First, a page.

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Triumph in the West is the triumphant conclusion of J. G. A. Pocock’s series on Edward Gibbon and the Decline and Fall of the Roman Empire (1776–89).
In an age of crisis a late Roman bureaucrat offered a plan for reforming military recruitment and training to an unnamed emperor, who requested the project’s continuation.
Simon Goldhill throws down the gauntlet to the entire field of classical reception studies in his new book Victorian Culture and Classical Antiquity. This flourishing sub-discipline of Classics has, in the last two decades in particular, explored a variety of theoretical and methodological approaches.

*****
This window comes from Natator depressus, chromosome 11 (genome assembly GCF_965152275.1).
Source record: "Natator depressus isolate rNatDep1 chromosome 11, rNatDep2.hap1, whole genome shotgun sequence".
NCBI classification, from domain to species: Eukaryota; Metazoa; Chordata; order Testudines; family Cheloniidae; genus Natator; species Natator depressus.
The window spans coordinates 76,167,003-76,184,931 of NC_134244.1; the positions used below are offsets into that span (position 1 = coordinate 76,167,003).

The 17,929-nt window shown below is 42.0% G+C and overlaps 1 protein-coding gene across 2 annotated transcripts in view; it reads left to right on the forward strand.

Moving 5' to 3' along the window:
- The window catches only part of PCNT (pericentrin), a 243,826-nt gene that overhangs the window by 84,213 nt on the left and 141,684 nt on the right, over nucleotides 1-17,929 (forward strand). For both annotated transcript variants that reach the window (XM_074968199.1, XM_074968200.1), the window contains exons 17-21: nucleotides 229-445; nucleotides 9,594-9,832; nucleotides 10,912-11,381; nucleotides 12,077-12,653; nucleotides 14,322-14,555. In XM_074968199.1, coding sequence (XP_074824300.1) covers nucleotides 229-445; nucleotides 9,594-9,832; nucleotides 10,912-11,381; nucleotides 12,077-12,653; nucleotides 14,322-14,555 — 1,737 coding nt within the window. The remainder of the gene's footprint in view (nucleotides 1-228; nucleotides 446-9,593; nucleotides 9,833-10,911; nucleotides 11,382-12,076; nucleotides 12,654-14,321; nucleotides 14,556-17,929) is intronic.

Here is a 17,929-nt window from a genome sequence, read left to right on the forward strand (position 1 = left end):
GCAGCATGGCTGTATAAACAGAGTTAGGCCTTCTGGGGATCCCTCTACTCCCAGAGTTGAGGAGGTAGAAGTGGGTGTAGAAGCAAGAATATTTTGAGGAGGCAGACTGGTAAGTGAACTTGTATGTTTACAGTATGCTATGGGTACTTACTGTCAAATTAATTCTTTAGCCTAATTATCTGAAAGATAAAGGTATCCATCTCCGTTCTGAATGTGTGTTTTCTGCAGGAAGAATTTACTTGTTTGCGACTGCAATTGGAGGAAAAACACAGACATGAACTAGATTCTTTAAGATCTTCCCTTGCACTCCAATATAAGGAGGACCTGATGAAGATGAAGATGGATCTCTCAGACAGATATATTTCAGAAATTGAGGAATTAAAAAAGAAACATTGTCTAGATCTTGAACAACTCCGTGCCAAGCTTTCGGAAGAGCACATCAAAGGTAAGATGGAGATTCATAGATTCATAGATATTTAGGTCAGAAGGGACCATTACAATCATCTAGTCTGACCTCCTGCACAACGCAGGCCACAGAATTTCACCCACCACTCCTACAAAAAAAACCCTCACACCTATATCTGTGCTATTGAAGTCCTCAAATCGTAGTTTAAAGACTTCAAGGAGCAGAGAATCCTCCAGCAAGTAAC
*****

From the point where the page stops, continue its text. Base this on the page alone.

Playing on the title of Robert Hughes's popular history of modernist art, The Shock of the New (1980), Larry Norman recreates that moment in 17th- and 18th-century France when the classical literary texts that Renaissance humanists had treated as timeless vehicles of cultural value, and so put at the core of European education, came to many to seem shockingly ‘primitive,’ even ‘barbari
This is a very interesting volume, which aims to bring together the variety of contexts and genres in which ancient history was employed and studied during the Enlightenment.